Unlike them, she seemed earmarked for
Carolina from the start.
"My father came here," she says, " and I
just like Carolina a whole lot. They had so
many good people on the team, too."
In addition, her sister, Jean, played here
for the past four years.
Scott attended St. Mary's in Raleigh her
last two years of high school, and got the
opportunity to play against college
Chapel Hill was no strange place to Anne
Frautschi she's lived here all her life. But
to show she is a bona fide college student, she
is living on campus rather than at home.
"I at least wanted to pretend I was going
away from home," she says.
Frautschi, another of the four scholarship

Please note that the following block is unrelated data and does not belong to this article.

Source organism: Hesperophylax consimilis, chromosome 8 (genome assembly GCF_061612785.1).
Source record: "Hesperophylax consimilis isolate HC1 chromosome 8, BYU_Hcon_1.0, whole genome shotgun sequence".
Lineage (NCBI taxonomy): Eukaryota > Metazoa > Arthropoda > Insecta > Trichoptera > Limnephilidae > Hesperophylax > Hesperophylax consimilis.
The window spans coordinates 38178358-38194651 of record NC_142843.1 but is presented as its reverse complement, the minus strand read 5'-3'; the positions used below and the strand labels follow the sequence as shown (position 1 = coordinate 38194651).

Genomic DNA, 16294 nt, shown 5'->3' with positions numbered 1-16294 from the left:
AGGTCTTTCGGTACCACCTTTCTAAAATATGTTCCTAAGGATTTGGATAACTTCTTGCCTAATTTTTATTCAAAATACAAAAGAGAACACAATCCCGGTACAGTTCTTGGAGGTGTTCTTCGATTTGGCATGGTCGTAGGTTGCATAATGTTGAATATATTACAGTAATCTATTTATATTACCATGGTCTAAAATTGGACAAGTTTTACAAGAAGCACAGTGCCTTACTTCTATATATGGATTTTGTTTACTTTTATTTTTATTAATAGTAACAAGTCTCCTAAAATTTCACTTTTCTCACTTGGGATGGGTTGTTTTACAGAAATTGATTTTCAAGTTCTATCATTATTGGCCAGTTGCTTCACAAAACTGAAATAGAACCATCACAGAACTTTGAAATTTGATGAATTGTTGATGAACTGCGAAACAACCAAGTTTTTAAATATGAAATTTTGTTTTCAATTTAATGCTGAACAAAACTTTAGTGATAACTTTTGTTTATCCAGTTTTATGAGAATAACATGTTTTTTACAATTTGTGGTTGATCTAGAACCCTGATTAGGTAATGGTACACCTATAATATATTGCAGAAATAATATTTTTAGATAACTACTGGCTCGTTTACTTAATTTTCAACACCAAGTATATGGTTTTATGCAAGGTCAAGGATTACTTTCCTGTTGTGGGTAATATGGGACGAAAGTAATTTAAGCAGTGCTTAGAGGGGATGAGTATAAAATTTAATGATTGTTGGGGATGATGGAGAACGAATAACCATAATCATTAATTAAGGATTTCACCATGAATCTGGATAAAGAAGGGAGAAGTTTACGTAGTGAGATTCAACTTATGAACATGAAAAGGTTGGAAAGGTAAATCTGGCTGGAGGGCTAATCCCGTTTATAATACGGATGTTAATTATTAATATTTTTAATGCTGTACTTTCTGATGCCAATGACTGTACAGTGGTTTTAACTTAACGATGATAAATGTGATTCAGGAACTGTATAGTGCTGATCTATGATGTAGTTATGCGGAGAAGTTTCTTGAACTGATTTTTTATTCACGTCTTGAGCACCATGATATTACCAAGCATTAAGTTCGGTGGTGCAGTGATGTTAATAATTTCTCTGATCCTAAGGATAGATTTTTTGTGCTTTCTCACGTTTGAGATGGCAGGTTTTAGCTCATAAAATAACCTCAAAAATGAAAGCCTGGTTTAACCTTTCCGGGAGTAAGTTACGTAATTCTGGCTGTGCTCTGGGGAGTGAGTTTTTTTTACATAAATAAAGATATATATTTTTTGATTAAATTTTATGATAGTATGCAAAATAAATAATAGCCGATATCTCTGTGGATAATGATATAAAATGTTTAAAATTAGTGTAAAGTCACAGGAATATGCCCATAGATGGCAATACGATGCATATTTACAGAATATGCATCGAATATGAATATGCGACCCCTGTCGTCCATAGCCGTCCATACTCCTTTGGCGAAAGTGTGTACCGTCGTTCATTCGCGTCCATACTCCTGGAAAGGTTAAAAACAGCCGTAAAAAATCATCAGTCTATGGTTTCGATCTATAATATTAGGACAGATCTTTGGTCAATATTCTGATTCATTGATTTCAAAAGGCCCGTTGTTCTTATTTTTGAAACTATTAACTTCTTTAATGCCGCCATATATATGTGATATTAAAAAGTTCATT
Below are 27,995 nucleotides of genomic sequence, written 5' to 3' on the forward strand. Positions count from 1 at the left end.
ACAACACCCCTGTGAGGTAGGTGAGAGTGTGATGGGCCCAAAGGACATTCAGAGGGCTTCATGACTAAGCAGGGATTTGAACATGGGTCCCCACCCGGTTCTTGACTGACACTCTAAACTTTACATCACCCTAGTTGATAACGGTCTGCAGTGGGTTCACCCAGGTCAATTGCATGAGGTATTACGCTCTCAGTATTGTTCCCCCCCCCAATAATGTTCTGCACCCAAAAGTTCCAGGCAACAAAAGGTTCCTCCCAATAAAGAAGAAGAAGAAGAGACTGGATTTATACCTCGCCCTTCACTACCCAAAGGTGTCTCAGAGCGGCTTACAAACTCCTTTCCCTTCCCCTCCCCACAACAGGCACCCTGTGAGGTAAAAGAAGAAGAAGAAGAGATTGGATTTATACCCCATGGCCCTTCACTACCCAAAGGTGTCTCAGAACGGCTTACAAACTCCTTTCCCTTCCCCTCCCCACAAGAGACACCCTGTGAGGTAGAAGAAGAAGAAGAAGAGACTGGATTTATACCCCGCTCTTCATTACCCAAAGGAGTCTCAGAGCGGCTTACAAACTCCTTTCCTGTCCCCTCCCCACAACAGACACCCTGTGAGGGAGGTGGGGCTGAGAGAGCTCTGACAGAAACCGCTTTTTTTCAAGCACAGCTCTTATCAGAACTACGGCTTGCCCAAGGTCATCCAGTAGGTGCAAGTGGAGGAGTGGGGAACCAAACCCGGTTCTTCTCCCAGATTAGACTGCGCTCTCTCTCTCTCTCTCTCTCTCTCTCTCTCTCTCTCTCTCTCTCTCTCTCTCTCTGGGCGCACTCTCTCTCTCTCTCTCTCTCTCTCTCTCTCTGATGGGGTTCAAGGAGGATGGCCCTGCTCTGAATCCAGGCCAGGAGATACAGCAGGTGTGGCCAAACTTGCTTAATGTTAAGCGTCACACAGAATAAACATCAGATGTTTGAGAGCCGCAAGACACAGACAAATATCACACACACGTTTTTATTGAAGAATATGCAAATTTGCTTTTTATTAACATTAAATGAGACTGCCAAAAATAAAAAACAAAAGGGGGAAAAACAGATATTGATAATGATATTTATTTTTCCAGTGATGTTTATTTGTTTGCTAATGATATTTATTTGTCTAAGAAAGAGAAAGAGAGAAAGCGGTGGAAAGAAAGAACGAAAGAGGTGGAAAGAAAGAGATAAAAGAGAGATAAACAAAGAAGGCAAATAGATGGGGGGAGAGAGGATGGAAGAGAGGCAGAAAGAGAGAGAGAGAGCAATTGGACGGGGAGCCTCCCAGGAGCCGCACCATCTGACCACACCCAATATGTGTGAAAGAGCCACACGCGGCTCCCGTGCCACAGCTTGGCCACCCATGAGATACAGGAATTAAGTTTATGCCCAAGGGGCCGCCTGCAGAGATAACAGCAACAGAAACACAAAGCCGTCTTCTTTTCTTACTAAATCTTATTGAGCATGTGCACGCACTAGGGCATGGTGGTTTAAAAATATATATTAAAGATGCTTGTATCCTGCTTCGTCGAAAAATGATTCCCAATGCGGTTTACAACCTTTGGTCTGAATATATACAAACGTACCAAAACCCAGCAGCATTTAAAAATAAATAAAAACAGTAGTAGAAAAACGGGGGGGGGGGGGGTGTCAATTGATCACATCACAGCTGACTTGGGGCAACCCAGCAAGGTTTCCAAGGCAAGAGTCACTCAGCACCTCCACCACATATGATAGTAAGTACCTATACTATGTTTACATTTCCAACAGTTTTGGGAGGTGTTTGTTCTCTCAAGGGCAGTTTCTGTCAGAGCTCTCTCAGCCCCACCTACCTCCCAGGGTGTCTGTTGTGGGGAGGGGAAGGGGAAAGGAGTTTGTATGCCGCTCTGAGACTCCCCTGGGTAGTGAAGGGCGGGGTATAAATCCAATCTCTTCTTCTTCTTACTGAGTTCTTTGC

players, says she never really considered
going anywhere else, since the program here
is so strong.
"I knew Kitty," she says, "and it's better
for my tennis to have so many good players
to play with."
Rounding out the group is Ann Beaudoin
of Wilmington, De;. She perhaps had the
toughest path to making the team, since
Harrison had never seen her play before she
entered school this fall, although she had
heard about her.
"I wanted to come here because it was
popular, hard to get in and had good tennis,"
Beaudoin says. "1 wrote the coach, and she
Beaudoin's Brandywine High School
team took the Delaware state championship
all three years she was there.
"I was offered a scholarship by a school in
Florida," she says, "but that was too far from
home. Besides, my father is a real
academician. This school has a good name."
The class of 8 1 it could be the class of
the state, the region and maybe more before
the end comes.
Set -yt' , y
Stiff photo by MDti Snaad
Betty Baugh Harrison